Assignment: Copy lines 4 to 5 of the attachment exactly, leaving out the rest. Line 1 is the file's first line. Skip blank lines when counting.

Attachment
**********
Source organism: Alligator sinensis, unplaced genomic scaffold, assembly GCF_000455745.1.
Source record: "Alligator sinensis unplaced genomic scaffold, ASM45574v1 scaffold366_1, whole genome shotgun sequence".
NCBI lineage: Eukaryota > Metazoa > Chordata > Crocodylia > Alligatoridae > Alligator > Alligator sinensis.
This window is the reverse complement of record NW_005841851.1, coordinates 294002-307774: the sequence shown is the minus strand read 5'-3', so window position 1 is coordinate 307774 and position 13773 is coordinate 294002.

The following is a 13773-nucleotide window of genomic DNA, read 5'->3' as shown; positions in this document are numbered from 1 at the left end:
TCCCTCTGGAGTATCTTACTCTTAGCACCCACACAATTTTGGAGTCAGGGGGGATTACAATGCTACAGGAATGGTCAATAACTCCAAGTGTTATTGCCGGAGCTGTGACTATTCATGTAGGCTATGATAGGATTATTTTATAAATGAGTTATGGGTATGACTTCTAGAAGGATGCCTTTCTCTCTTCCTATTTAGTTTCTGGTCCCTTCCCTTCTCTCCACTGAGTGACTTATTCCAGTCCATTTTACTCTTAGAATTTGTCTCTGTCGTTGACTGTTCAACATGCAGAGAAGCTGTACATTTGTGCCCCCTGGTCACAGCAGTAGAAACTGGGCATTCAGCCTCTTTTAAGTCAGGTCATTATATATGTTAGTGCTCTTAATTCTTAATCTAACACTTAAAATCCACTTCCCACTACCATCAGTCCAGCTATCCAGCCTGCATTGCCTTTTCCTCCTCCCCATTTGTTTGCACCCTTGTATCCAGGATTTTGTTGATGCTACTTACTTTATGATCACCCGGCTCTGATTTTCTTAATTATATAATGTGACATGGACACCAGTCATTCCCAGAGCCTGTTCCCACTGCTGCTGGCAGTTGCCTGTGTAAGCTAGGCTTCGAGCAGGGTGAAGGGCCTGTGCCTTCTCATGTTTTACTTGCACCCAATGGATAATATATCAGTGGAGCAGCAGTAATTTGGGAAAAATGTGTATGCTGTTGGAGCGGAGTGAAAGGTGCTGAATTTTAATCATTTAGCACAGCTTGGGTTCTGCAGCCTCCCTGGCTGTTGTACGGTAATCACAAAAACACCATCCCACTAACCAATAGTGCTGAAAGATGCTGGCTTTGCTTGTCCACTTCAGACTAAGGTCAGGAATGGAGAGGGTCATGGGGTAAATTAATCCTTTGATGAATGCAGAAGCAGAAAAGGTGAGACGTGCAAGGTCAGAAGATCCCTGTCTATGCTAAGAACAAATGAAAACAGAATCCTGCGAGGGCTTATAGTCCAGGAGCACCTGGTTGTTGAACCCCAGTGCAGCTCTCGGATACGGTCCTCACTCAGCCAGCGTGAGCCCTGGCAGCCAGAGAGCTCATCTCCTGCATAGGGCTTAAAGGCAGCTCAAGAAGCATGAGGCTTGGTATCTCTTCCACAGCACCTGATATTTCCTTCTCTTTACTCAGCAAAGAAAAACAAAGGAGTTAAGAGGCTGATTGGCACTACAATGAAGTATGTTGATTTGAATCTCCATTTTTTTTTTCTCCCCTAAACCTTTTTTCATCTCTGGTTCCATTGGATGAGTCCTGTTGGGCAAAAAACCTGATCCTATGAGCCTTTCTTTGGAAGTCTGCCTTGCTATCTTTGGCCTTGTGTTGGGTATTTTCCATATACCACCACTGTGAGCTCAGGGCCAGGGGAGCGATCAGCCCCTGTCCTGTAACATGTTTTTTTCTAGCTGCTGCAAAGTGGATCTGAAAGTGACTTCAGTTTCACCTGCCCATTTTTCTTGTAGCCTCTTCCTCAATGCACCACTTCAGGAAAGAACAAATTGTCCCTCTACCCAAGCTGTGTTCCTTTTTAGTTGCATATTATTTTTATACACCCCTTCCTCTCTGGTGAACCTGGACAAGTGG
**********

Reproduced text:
This window is the reverse complement of record NW_005841851.1, coordinates 294002-307774: the sequence shown is the minus strand read 5'-3', so window position 1 is coordinate 307774 and position 13773 is coordinate 294002.

The following is a 13773-nucleotide window of genomic DNA, read 5'->3' as shown; positions in this document are numbered from 1 at the left end: